Scholarship of Teaching  and Learning Situating  Aboriginal Studies &  critically appraising Nicholls (2004) Dr Kristyn Ha...
Introduction <ul><li>‘ The work of the professor [University lecturer] becomes consequential only as it is understood by o...
Structural outline <ul><li>Part one: </li></ul><ul><ul><li>What is Aboriginal Studies? </li></ul></ul><ul><ul><li>Situatin...
Origins of Aboriginal Studies <ul><li>Emerged as an anthropologically-based course at a Perth teachers’ college in the mid...
Aboriginal Studies: A dynamic field <ul><li>Changes over time in line with Government policy and federal/state/local polit...
Aboriginal Studies: A multi-disciplinary interchange
Aboriginal Studies & SOTL  <ul><li>SOTL literature on teaching Aboriginal Studies pertains to primary & secondary school c...
Aboriginal Studies & SOTL @ UTAS <ul><li>Current emphasis on implementing CRA </li></ul><ul><li>Driven by compliance with ...
Introducing Nicholls <ul><li>Professor Gill Nicholls </li></ul><ul><li>Currently Pro-Vice Chancellor, Academic, at Salford...
Nicholls: The research problem <ul><li>In the UK, the Institute for Learning and Teaching [ILT] exists to enhance learning...
The research questions <ul><li>What does the  term ‘Scholarship of Teaching’ mean to academics & the academic community? <...
Methodology <ul><li>Review of Boyer (1990) to revisit principal notions attached to ‘the scholarship of teaching’ & to gro...
Building on Boyer <ul><li>Nicholls built on Boyer’s (1990) foundation of interpreting the scholarship of teaching as an in...
Further definitions of SOTL <ul><li>While using Boyer as a foundation, Nicholls referred to: </li></ul><ul><li>Trigwell et...
SOTL & terminology <ul><li>Boyer and the ITL embrace different definitions of SOTL </li></ul><ul><li>Understanding why thi...
Use of Bourdieu & research findings <ul><li>Bourdieu postulated that: </li></ul><ul><ul><li>social agents act as the condu...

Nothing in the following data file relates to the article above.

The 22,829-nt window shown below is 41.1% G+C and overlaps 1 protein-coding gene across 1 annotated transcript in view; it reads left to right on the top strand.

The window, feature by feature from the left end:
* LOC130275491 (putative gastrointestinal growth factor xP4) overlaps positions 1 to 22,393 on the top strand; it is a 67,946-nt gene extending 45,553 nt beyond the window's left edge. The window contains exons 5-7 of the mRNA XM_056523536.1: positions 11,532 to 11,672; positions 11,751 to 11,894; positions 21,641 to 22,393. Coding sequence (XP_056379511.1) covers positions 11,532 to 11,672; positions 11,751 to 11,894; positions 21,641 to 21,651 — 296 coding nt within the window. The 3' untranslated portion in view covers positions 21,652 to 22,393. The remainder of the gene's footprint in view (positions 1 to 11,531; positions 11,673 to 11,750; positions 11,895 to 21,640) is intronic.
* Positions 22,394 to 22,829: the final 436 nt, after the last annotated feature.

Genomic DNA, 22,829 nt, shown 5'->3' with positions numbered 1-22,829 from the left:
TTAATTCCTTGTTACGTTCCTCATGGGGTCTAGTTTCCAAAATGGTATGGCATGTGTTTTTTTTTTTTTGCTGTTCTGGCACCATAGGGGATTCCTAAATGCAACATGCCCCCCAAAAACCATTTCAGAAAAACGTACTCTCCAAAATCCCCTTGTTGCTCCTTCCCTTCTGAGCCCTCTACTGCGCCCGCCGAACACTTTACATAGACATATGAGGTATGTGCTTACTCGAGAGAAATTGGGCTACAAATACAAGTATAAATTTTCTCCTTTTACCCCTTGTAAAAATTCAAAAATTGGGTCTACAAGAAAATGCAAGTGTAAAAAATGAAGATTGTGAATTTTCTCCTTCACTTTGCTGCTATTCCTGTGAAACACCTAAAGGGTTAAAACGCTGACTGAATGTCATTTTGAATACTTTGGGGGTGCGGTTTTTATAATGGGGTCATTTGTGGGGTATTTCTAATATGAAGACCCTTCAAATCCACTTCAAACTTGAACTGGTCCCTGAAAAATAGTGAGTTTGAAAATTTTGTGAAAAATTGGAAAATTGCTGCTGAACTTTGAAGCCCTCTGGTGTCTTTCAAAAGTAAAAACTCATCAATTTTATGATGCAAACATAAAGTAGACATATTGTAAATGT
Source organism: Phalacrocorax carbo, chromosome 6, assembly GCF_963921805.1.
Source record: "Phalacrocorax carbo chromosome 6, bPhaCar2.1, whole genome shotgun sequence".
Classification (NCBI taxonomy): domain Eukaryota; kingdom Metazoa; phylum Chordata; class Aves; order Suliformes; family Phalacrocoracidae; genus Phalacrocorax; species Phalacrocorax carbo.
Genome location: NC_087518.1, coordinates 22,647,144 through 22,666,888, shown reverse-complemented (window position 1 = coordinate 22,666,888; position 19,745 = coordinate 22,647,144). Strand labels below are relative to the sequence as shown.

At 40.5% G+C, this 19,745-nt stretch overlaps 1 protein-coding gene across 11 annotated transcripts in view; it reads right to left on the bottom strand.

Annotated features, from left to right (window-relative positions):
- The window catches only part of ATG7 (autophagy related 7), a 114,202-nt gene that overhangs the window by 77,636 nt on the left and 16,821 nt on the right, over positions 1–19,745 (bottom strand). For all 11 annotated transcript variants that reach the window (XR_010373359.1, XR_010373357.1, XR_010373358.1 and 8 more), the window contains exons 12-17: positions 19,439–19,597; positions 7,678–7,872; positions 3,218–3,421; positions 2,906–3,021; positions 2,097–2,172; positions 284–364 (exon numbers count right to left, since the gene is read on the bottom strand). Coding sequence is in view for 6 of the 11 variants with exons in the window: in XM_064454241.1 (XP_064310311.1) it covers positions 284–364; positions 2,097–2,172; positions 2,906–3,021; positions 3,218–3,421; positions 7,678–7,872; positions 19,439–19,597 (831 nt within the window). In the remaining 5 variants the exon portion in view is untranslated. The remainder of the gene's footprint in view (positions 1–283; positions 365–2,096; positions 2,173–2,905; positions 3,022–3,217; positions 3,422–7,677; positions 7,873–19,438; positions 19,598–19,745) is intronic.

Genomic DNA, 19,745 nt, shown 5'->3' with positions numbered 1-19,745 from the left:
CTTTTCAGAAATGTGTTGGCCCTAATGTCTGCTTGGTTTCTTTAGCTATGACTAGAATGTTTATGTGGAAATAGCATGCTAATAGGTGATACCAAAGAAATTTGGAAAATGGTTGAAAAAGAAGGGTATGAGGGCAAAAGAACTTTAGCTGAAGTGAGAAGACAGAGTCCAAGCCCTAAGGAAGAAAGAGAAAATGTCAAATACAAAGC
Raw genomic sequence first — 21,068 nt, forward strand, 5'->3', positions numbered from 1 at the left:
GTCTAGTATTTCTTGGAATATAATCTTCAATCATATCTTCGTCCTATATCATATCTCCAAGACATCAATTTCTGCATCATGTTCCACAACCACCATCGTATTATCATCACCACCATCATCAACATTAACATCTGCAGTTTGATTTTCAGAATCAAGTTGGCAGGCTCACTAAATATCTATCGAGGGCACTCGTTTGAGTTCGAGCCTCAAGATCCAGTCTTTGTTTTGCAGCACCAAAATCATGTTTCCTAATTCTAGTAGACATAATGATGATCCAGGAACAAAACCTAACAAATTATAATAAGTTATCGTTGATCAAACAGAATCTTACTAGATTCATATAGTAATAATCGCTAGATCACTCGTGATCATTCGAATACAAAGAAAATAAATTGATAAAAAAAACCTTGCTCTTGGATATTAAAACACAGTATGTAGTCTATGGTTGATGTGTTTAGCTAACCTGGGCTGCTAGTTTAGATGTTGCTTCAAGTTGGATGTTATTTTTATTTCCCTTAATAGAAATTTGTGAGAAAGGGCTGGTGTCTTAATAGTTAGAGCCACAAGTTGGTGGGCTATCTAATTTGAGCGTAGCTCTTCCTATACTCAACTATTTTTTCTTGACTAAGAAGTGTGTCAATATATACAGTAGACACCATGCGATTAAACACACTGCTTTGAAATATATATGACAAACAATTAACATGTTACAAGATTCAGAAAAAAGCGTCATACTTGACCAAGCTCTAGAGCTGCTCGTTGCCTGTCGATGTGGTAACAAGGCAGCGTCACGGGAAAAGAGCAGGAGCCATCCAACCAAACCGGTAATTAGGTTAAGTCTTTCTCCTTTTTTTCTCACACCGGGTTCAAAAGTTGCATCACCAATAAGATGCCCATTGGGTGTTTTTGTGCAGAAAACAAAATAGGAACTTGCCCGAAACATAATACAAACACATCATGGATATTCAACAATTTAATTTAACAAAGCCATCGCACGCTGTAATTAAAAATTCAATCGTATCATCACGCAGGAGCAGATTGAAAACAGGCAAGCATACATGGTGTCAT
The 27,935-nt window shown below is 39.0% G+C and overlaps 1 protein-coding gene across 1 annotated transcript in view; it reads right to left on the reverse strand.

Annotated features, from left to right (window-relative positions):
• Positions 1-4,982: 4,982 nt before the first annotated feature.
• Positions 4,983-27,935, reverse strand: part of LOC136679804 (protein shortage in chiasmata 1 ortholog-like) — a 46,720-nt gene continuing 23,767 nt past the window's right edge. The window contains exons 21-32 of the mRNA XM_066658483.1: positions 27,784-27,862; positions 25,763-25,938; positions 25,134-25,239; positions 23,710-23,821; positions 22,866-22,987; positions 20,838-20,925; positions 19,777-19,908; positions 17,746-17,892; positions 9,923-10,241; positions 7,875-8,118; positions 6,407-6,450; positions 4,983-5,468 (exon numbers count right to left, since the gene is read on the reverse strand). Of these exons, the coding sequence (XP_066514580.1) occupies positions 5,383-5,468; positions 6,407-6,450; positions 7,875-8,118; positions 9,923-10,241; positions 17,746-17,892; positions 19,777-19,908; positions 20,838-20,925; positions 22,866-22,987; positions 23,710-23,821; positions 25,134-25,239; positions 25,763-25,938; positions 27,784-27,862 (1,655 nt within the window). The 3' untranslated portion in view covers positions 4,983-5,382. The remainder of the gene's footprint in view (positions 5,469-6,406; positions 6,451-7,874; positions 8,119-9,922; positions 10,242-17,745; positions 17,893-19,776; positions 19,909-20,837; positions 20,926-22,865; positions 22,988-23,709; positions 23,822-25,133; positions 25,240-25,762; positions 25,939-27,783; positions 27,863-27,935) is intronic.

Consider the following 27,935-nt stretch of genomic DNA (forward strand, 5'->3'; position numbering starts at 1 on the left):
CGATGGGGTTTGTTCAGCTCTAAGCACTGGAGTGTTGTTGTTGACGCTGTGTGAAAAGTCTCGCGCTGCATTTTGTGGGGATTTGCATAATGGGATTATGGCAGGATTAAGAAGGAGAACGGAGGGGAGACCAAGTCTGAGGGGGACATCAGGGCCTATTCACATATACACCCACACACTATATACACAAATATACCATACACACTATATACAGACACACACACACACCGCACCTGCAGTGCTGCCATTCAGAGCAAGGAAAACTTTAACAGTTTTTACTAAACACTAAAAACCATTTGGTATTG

Interviewing academics <ul><li>Boyer interviewed 25 academics in the UK about their perceptions of SOTL, guided by 5 quest...
Research findings <ul><li>Clear set of agreed terms relating to ‘scholarship’ emerged (we will consider these later) </li>...
Argument <ul><li>Academics are confused about the term ‘scholarship’ when it is applied to teaching & this impacts on thei...
Adding a local perspective <ul><li>UK academics (n = 25) </li></ul><ul><li>critical thinking </li></ul><ul><li>problem sol...
Situating Nicholls’ findings in SOTL <ul><li>Deleuze and Guattari (1987): ‘principles of connection and heterogeneity … an...
Conclusion <ul><li>Weimer (2006): </li></ul><ul><ul><li>‘ I worry that as we wallow around seeking to differentiate betwee...
References <ul><li>Bourke, C. and Bourke, E. (2002). Indigenous Studies: New pathways to development.  Journal of Australi...
Upcoming SlideShare
Loading in …5
×

ELT505 Presentation

725 views
664 views

Published on

Published in: Education, Travel
0 Comments
0 Likes
Statistics
Notes
  • Be the first to comment

  • Be the first to like this

No Downloads
Views
Total views
725
On SlideShare
0
From Embeds
0
Number of Embeds
2
Actions
Shares
0
Downloads
2
Comments
0
Likes
0
Embeds 0
No embeds

No notes for slide

ELT505 Presentation

  1. 1. Scholarship of Teaching and Learning Situating Aboriginal Studies & critically appraising Nicholls (2004) Dr Kristyn Harman September 2009
  2. 2. Introduction <ul><li>‘ The work of the professor [University lecturer] becomes consequential only as it is understood by others’ (Boyer 1990). </li></ul><ul><li>How, then, might our University teaching – in theory and in practice – become consequential? </li></ul><ul><li>To begin to approach this issue is to engage in what has been termed ‘the Scholarship of Teaching’ – but what does this mean? </li></ul>